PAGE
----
Several Mallards kept me amused during the Hoodie's snooze sesssions:
 occasional breeze gave the Hoodie a tousled look:

...a nasty wake-up call by a Mallard on a collision course upset him:

OMG, a Few Days with Ann with Minimal Photos!

...the good news is that there were few photos to edit, the bad news is that it was due to minimal birds, oh noooooooooooooo!

Despite this nasty fact, she and I had a great time on Sunday locally before the rain showers drove us inside, and again on Monday in the Keswick/Minesing area. 

Sunday's outing revealed Ann in her usual stalking position:

A local American Kestrel in an industrial area gave us great views (back to reality of the distance in the wild, after seeing the captive one a few feet away at the Pickering Naturalists' Club meeting):

A Sharp-shinned Hawk that we spotted on the ground in a field in south Whitby took flight over our heads:

...and that was about it for Sunday- kind of. The next post will explain what this means...

On Monday we left for the Keswick/Ravenshoe Road area of Lake Simcoe, and as we made our way up Highway 404, little did we know that the Red-tailed Hawks perched along the sides would, for the most part, be the best of our bird counts for the day! 

Ravenshoe Road is a renowned birding hotspot in the winter, so it was unusual to be there without any snow, although the cold winds sure made it feel like winter!

The best bird we had in this area was a young Black-Crowned Night Heron that Ann spotted amongst the grass, the brownish blob standing in the water, watching the feeding frenzy above him:

From there we drove around the shoreline of Lake Simcoe (nada) and continued on to the Minesing area. By now we had clued into the fact that it was a reaaaally slow day on the birding front, with most birds having already migrated out of the area or saw us coming and hid on us.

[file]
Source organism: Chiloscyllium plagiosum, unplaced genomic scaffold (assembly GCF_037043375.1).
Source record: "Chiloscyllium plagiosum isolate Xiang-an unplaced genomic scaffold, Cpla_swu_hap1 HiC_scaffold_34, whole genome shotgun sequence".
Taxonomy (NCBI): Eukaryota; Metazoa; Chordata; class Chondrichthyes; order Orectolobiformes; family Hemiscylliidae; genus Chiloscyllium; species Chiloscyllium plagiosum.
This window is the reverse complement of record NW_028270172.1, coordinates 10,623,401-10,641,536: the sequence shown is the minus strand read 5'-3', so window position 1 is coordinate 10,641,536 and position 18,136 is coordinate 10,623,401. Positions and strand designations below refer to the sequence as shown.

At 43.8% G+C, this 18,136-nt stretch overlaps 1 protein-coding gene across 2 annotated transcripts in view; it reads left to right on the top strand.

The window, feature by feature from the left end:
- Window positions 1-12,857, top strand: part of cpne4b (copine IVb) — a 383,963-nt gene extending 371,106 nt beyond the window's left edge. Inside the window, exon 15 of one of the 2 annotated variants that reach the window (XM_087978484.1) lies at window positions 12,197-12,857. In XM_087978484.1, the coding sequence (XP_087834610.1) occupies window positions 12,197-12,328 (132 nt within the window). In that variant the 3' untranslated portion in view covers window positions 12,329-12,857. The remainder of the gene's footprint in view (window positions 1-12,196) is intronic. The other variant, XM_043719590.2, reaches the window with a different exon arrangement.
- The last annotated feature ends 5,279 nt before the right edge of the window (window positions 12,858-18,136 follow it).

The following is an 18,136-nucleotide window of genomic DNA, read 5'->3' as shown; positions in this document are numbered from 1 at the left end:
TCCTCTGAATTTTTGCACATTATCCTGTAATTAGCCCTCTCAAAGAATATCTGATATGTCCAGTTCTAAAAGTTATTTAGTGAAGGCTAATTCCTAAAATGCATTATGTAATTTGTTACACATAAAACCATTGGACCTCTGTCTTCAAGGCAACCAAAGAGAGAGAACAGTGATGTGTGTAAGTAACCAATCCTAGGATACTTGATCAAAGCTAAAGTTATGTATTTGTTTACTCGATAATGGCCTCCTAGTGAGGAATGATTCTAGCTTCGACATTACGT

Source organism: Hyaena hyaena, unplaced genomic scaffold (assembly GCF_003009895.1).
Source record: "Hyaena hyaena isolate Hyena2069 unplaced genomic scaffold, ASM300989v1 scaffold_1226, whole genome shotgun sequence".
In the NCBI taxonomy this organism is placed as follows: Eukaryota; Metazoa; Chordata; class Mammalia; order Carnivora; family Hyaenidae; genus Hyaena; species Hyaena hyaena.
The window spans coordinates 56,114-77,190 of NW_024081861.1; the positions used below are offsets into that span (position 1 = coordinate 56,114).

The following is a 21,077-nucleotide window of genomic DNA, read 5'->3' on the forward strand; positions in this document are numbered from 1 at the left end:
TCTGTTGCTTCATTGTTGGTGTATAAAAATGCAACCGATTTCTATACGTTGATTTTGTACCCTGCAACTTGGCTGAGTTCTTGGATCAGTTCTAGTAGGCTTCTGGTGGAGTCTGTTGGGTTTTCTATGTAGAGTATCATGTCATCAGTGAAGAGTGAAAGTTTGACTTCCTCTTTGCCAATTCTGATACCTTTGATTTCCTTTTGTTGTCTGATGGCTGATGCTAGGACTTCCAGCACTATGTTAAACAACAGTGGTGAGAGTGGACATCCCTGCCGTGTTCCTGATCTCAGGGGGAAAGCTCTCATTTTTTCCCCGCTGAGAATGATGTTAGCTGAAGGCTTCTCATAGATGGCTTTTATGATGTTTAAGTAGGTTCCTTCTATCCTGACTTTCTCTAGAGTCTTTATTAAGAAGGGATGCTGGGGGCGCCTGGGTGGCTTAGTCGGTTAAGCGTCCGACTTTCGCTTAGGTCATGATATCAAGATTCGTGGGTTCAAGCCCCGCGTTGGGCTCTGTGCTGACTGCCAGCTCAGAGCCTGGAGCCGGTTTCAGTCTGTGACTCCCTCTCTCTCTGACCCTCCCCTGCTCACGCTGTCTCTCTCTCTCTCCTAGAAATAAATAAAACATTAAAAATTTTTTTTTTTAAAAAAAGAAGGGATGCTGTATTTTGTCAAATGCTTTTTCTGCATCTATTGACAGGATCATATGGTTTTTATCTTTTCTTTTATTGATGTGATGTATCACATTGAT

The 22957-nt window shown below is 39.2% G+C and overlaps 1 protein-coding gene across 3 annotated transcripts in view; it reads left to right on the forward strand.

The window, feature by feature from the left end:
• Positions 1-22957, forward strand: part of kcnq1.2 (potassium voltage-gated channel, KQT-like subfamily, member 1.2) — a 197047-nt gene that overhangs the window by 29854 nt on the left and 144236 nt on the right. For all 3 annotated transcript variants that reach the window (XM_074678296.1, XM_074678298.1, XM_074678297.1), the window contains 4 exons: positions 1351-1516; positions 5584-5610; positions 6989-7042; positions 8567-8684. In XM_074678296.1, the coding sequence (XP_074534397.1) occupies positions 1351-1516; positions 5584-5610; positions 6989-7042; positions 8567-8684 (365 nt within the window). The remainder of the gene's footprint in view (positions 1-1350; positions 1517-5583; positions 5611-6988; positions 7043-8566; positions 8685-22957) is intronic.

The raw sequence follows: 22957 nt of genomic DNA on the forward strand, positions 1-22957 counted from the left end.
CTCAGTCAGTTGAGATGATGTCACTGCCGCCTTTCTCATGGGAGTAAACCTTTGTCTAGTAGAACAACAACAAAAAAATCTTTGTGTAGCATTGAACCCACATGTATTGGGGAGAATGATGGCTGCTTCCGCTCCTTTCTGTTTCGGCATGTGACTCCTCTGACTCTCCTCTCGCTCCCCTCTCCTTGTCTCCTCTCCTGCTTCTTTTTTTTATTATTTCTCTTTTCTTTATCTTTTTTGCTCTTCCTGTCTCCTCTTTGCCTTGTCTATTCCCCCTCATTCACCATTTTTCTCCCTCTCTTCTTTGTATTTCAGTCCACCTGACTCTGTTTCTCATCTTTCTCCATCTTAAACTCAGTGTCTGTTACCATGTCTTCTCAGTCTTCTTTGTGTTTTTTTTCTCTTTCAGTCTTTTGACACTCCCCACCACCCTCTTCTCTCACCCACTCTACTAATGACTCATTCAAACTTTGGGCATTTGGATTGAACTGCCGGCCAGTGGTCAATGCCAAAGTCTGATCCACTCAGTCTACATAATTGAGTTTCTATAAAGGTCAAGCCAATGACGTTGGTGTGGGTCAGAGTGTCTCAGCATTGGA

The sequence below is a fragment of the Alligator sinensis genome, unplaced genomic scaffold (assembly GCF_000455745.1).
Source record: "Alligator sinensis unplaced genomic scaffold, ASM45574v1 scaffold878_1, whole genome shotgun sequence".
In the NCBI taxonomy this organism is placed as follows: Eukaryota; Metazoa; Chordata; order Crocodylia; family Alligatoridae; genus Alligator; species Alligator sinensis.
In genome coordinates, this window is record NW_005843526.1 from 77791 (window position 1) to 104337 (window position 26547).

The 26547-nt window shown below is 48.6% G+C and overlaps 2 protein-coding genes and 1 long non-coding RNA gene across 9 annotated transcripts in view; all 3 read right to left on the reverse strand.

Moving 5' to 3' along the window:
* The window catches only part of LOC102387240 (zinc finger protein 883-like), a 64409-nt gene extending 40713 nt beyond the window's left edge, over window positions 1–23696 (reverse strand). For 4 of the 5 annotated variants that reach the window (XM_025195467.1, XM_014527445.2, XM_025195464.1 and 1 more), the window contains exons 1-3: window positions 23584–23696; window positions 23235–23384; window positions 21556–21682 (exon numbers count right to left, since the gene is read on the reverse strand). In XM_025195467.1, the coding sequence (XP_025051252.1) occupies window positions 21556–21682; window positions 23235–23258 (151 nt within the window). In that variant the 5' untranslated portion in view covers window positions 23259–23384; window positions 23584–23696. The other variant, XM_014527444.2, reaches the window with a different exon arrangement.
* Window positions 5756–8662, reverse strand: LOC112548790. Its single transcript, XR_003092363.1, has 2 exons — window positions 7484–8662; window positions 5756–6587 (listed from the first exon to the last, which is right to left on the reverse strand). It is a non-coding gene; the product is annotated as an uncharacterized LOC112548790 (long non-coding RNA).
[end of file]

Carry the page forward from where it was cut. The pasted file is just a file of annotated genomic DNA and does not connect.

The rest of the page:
We got to the point that anything that moved was a thrill, even if in the end it turned out to be a dog or cat, I kid you not. I silently wept as Ann held her head high, trooper that she is in fact she's laughing at ME with my so-called Elmer Fudd cap on:

Some Red-tailed Hawks were still around:

This one cracks me up, as it tried to balance itself on the very tip of the spruce tree. They can weigh anywhere from one and a half to four pounds:

This unfortunate Canada Goose had been shot, resulting in an injured wing, as told to us by a couple who live in a house next to this stream, Ann has since contacted the Wildlife Gang for help:

So here goes with the highlights of the rest of our afternoon, as we drove around for hours:

Yup, you got it, NOTHING.

Until around dusk, from 4 p.m. onwards, the Canada Geese started coming in for the night by the thousands... did our Target Bird for the day, Sandhill Cranes!! Initially only three of them flew over our heads and we heard them calling before actually seeing them, but then more of them streamed in by the dozens, then hundreds, to spend the night in the fields, it was an incredible sight:

This was definitely a first for me to see this many together at one time:

As they landed in the fields, we could hear them loudly calling to each other with their deep and rattling trumpet-like sounds. 

They had totally saved made our day.